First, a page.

Their history gives illumination to key historical and literary moments. The church that is now Southwark Cathedral was founded as an Augustinian Priory in 1106. Seven bells were originally installed after the construction of the Tower, which began in 1310.
In 1424, the bells were recast and augmented in celebration of the marriage of James I of Scotland and Joan Beaufort, the niece of Cardinal Henry Beaufort, the Bishop of Winchester.
William Shakespeare paid for the bells to be rung at the funeral of his younger brother Edmund, which took place on 31 December 1607, the same year as the baptism of John Harvard. Edmund is buried on the site and his memorial stone is situated in the floor of the choir, beside the stones for the dramatists Philip Massinger and John Fletcher.
In 1734, the eight bells were recast again into a heavy ring of twelve, and hung in a bell frame made of oak. They became the sixth heaviest peal in England, with an excellent resonance.
In January 1869 Charles Dickens attended ringing practice and published an account in All the Year Round, Dickens’ own weekly literary magazine, on February 27th 1869:
“As we go, the tenor’s voice becomes louder and louder, and the ladder and walls shake more and more, until at last, as we are going to step onto the platform of the bells, we shrink back as from a blow, from the stunning clash of sound with which he greets us.”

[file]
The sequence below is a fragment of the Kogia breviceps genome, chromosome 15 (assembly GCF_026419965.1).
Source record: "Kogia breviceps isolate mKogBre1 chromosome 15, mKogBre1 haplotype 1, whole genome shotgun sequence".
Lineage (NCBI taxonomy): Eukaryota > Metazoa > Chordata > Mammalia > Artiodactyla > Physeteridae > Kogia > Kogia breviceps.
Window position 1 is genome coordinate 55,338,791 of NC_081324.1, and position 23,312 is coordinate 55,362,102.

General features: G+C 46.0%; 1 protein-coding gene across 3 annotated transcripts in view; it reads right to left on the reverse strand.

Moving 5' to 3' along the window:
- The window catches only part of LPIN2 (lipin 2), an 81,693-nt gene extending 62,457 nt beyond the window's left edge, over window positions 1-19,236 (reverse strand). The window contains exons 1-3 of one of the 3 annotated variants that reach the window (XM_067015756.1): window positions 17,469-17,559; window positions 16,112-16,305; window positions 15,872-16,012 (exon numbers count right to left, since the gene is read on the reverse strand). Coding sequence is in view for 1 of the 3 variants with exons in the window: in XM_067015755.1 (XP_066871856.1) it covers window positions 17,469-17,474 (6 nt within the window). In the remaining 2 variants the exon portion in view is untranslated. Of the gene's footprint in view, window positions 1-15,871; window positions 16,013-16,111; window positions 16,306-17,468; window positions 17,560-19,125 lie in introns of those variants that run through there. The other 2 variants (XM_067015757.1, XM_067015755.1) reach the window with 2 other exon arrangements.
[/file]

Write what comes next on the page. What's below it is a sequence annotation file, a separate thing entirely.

A thirteenth bell was added in May 2005. In addition, the tower contains a separate, fourteenth bell, known as the St Peter’s Bell, which was originally cast for St Peter’s Church in Southwark. The Church was bombed in 1940 and the bell was moved to the Cathedral. It now serves as the service bell for all the daily services in the Cathedral when the full peal is not being rung.
In 2017 a major restoration of this heavy ring of twelve was completed. During this restoration, the bells and their fittings were removed from the tower and taken to Taylors of Loughborough Bell Foundry.
Mainly the work of Samuel Knight, the bells had their cast-in crown staples removed, and new seating pads cast on their crowns. The tenor and seventh bells were recast after tuning, giving Southwark a slightly heavier tenor of 48 cwts 3 qrs 1 lb.
The old bells were retuned. New bell fittings were manufactured, and the ancient oak bell frame strengthened. The extension bell frame housing the sharp 2nd bell was repositioned to give a more direct rope drop, and a new undergrillage manufactured for it.
A short film on the 12 Bell Restoration Project produced by Bompass and Parr can be viewed here
The Bell Frame
It was previously thought that the bell frame was installed in the tower in 1734 for the new ring of twelve, however a recent report on the frame indicates that it is in fact older than this, perhaps dating from the second half of the 17th century, and was adapted in 1734 to accommodate twelve bells. It is a unique survivor of a frame designed and built before 1735 for a major ring of bells, and subsequently adapted. It is an exceptional and important frame: the only other frames of similar standing, both for lighter rings, are at Hereford and Lichfield Cathedrals.
For further information please visit the Southwark Cathedral Society of Bellringers website here.